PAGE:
1 Guaranteed Way to Website Failure

I watched someone loading their car at IKEA. They put several small boxes in first to “try and fill the nooks and crannies”. Having packed a car many times in the past, I envisioned a large stamp reading “Failure” stomped onto their attempt. Even before it was completed. You have to start with the large boxes first and fill around them.

May people build websites today with the “Failure” stamp all over them. Website Failure.

Why are we building websites that just don’t work? Do we have extra time on our hands; so we invest hundreds of hours guaranteeing that very few people will use our website? It seems like madness to me.

We overwrite pages. As soon I call up a website and see a large paragraph of content; I know the website will be a disaster. People aren’t going to websites to read paragraphs for the most part. And they certainly aren’t expecting the homepage to contain a lot of content.

The average American reads about 300 words/minute. And spends about 10 seconds/page on most websites. That means people scan about 50 words/page. And the more the paragraphs go over 50 words; the less people will want to stay on the page. When was the last time you “decided” to ignore reading an email because it was far too long? The same thing happens on websites.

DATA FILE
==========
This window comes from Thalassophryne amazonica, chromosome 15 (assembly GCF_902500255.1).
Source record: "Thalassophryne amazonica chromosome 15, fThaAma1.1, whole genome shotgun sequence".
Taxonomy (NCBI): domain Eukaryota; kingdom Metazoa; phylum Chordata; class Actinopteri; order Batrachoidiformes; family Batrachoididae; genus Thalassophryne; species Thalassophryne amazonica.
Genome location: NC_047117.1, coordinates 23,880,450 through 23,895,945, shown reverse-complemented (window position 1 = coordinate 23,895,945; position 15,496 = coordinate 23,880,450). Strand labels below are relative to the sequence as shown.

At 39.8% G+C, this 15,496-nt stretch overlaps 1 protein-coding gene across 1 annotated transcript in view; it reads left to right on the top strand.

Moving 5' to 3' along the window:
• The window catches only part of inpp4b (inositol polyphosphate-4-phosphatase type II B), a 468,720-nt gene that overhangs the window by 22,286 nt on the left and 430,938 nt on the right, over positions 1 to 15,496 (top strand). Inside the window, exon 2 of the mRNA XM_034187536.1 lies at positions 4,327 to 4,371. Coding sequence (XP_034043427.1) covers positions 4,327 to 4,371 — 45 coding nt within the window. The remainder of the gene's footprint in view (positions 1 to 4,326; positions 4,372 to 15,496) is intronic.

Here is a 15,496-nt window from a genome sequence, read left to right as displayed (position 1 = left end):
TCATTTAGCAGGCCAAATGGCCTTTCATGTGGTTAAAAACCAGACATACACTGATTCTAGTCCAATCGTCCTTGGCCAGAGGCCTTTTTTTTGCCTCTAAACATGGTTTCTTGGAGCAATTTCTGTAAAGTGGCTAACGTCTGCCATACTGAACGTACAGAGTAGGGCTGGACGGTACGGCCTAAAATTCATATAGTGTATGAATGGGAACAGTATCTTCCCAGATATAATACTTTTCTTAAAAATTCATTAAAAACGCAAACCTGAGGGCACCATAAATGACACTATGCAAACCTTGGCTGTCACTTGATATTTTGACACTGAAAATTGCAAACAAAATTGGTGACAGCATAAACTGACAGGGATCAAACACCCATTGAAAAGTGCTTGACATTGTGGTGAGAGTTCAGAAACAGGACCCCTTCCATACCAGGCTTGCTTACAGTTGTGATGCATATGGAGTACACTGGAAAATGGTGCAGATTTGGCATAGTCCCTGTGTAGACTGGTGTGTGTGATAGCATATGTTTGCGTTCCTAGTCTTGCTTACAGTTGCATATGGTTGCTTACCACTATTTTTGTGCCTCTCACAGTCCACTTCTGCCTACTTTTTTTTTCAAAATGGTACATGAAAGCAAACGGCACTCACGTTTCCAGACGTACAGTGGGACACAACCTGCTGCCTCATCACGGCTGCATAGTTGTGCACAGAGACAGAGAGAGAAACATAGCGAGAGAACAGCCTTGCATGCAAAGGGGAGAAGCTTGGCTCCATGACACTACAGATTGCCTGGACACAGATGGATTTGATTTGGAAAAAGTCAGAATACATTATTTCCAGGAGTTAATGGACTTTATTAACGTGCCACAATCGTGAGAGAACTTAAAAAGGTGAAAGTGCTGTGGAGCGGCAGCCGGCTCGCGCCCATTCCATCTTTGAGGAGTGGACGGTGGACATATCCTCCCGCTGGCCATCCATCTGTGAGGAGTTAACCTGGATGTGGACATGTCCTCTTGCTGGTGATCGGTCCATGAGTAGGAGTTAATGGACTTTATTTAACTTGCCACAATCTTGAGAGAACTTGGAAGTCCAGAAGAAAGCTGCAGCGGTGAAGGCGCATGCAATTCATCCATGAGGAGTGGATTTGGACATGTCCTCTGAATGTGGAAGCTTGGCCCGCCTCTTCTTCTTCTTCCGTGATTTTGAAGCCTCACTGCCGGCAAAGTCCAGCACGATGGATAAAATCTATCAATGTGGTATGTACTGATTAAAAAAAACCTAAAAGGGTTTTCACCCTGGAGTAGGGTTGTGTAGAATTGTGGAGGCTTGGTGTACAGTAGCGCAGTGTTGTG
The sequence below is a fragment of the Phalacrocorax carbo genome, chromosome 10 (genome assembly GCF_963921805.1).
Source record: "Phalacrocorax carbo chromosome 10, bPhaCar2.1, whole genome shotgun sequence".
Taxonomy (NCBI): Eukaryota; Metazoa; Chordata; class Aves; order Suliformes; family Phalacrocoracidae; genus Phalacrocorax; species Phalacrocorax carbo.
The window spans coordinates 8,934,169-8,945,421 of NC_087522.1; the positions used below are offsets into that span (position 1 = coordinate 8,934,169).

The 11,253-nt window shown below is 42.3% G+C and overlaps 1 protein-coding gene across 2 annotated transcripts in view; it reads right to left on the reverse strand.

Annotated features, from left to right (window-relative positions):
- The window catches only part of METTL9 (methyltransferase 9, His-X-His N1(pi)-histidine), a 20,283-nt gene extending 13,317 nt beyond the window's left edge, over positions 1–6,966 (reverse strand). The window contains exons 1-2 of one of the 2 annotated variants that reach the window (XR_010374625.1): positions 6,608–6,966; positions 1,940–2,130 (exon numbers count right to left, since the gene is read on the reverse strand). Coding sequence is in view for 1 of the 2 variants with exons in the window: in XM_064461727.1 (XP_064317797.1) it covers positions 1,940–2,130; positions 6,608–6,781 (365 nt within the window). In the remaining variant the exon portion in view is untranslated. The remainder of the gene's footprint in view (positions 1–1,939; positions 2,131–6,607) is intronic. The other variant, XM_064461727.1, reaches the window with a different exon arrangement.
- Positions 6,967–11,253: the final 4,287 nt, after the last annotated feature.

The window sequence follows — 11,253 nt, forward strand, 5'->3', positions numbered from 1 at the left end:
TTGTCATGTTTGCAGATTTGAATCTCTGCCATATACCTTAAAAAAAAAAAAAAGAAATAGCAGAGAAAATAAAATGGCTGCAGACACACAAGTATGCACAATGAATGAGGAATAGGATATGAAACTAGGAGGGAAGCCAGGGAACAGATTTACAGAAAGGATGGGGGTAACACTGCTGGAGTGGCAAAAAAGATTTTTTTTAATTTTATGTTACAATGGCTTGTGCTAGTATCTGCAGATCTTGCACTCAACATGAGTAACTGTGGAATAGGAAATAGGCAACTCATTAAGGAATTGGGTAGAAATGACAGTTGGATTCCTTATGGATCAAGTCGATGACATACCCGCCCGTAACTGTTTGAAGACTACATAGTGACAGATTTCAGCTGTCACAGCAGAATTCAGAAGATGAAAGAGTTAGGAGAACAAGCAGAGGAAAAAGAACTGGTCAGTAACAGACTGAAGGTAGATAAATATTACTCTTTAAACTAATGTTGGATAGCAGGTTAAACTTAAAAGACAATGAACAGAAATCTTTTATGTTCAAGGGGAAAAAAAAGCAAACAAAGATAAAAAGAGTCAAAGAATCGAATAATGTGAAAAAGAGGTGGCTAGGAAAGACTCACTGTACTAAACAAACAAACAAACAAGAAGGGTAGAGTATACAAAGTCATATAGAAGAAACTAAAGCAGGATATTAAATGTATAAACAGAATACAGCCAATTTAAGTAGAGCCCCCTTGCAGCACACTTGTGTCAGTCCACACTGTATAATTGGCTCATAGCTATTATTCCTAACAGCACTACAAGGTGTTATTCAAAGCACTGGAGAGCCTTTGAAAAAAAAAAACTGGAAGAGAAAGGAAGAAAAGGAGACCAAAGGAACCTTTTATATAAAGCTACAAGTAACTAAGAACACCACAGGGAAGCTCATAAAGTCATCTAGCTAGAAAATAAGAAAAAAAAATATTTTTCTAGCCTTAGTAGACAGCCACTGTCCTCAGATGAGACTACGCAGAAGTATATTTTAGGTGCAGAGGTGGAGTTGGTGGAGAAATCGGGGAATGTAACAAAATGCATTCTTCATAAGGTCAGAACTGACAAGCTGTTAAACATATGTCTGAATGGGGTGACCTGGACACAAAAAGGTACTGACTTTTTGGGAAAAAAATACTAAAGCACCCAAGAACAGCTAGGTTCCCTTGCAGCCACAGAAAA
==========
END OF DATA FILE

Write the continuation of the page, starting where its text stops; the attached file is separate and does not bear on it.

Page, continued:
More and more, people are reading less and less.

The solutions?

  • Edit. Make sure that a short headline contains the reason to browse the content.
  • Write a short introductory sentence for the content. Then several bullet points to attract browsers.
  • Make sure there’s a call-to-action at the end.

It’s rarely a design that kills a website, it’s often the content. Or that the design doesn’t allow the content to be delivered well. Stop the madness!

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